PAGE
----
Percentage of Americans who say death penalty is morally acceptable at record low: Gallup
© Getty Images

A slight majority of Americans say they think the death penalty is morally justifiable, the lowest percentage ever recorded, according to new polling from Gallup.

Of those surveyed, 54 percent said they believe capital punishment is morally acceptable, a 6-point decline from 2019, according to the survey.

The May 1-13 polling follows Gallup’s polling last fall, which found falling public support for the death penalty and preference for life imprisonment as a punishment for murder at a record high of 60 percent to 36 percent.

ADVERTISEMENT

The 2020 polling found 40 percent of American adults, the highest in the 20 years Gallup has measured opinion on the matter, think the death penalty is morally wrong. Despite the continued majority support, the latest numbers are part of a years-long downward trend in support. The high-water mark for support, 71 percent, was in 2006.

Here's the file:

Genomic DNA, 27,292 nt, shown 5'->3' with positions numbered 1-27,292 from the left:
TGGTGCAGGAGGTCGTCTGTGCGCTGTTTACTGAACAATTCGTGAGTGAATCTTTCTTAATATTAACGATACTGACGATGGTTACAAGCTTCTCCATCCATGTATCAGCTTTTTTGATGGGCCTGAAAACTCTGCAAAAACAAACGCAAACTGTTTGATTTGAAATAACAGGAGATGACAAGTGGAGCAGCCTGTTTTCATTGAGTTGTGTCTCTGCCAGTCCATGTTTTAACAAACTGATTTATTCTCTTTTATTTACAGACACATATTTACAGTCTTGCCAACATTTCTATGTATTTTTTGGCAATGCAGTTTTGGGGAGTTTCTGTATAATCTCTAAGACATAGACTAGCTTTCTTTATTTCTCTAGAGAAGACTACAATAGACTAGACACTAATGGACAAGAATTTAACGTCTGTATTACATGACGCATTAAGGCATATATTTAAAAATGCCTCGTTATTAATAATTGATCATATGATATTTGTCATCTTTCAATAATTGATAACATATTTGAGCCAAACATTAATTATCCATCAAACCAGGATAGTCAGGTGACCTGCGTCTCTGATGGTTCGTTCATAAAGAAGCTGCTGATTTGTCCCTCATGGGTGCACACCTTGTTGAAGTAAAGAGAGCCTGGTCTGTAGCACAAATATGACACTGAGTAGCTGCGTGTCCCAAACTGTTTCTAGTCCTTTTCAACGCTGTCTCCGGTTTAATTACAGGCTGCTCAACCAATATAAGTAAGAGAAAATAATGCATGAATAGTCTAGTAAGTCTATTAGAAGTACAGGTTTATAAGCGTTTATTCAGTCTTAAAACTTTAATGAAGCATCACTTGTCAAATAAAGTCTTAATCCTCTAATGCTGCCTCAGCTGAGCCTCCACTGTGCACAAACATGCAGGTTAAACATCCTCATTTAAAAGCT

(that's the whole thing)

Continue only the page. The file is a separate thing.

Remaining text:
Two-thirds of respondents who identify as conservatives continue to support the death penalty, but self-identified moderates (56 percent) and liberals (37 percent) have fallen to their lowest numbers since 2001, according to Gallup.

The numbers come from a broader survey on the moral acceptability of 21 issues or practices.

In the 20 years that Gallup has conducted the survey, the biggest changes have occurred in Americans’ perceptions of gay and lesbian relationships, having children or sex outside of marriage, divorce and embryonic stem cell research. The percentage of Americans believing these practices are morally justifiable has increased by double digits over the course of this century, according to Gallup.

The survey found broad ideological gaps between liberals and conservatives on several of the issues, with the biggest gap on abortion, with 70 percent of liberals believing it is morally acceptable compared to 18 percent of conservatives.

The smallest gap was on medical testing of animals, with 55 percent of liberals and 59 percent of conservatives believing it is acceptable.